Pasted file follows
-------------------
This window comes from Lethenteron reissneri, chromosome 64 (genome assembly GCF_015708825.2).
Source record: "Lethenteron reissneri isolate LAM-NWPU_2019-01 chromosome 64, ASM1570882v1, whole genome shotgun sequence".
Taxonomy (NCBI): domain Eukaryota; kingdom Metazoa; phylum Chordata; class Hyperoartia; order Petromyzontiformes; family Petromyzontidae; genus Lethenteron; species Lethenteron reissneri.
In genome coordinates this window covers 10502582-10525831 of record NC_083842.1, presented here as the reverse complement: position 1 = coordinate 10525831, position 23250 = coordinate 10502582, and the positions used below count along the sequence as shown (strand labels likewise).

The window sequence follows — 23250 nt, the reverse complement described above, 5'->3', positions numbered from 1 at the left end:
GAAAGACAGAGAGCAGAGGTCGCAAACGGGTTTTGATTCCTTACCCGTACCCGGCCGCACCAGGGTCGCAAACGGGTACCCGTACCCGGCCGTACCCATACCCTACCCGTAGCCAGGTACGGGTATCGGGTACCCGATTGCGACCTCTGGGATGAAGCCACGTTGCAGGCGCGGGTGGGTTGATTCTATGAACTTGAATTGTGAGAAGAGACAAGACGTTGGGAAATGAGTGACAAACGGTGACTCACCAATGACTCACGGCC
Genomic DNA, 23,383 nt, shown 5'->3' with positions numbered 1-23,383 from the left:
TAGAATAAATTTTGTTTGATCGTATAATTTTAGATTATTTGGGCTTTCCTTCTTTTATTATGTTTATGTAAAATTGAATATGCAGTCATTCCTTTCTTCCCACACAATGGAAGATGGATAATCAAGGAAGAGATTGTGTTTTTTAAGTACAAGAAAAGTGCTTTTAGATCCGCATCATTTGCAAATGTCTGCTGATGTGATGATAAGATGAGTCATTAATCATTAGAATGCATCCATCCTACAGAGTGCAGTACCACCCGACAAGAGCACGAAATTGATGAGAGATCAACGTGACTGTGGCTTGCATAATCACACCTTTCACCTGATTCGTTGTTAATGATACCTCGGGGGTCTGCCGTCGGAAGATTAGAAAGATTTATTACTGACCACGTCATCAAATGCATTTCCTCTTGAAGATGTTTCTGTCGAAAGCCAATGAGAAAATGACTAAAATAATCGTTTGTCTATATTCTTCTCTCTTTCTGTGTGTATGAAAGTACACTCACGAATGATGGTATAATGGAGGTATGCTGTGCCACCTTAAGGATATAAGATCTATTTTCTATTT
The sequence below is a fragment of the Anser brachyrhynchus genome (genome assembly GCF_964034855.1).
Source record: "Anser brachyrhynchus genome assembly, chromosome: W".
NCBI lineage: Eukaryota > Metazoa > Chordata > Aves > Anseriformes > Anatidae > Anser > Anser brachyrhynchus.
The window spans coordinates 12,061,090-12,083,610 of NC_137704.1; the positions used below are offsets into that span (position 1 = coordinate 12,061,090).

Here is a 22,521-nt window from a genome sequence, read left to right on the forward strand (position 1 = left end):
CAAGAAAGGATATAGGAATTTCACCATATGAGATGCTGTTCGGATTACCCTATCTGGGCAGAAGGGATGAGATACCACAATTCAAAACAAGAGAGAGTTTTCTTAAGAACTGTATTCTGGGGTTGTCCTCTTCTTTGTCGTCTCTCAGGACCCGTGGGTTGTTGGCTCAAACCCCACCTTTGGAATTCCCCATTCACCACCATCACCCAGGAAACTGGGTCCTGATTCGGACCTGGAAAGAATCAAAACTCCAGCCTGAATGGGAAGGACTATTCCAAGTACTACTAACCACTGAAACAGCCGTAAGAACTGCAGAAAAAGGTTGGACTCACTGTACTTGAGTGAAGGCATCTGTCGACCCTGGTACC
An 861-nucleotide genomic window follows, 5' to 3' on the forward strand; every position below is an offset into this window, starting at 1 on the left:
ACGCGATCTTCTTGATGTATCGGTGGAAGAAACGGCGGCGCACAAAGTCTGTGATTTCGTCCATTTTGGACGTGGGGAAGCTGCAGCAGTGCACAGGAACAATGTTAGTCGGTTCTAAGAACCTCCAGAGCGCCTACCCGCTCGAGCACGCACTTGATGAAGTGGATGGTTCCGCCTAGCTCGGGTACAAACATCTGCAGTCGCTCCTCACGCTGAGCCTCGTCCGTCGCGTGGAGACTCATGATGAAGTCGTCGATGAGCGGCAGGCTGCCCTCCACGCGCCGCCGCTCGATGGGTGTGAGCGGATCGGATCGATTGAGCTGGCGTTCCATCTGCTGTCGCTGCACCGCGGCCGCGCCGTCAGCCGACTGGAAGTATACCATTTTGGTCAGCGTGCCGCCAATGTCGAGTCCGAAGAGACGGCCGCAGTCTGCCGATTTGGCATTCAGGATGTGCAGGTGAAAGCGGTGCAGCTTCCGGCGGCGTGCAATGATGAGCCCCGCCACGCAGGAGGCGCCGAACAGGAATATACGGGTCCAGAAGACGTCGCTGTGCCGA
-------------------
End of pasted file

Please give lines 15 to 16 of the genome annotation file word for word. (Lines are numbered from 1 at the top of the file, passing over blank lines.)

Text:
An 861-nucleotide genomic window follows, 5' to 3' on the forward strand; every position below is an offset into this window, starting at 1 on the left:
ACGCGATCTTCTTGATGTATCGGTGGAAGAAACGGCGGCGCACAAAGTCTGTGATTTCGTCCATTTTGGACGTGGGGAAGCTGCAGCAGTGCACAGGAACAATGTTAGTCGGTTCTAAGAACCTCCAGAGCGCCTACCCGCTCGAGCACGCACTTGATGAAGTGGATGGTTCCGCCTAGCTCGGGTACAAACATCTGCAGTCGCTCCTCACGCTGAGCCTCGTCCGTCGCGTGGAGACTCATGATGAAGTCGTCGATGAGCGGCAGGCTGCCCTCCACGCGCCGCCGCTCGATGGGTGTGAGCGGATCGGATCGATTGAGCTGGCGTTCCATCTGCTGTCGCTGCACCGCGGCCGCGCCGTCAGCCGACTGGAAGTATACCATTTTGGTCAGCGTGCCGCCAATGTCGAGTCCGAAGAGACGGCCGCAGTCTGCCGATTTGGCATTCAGGATGTGCAGGTGAAAGCGGTGCAGCTTCCGGCGGCGTGCAATGATGAGCCCCGCCACGCAGGAGGCGCCGAACAGGAATATACGGGTCCAGAAGACGTCGCTGTGCCGA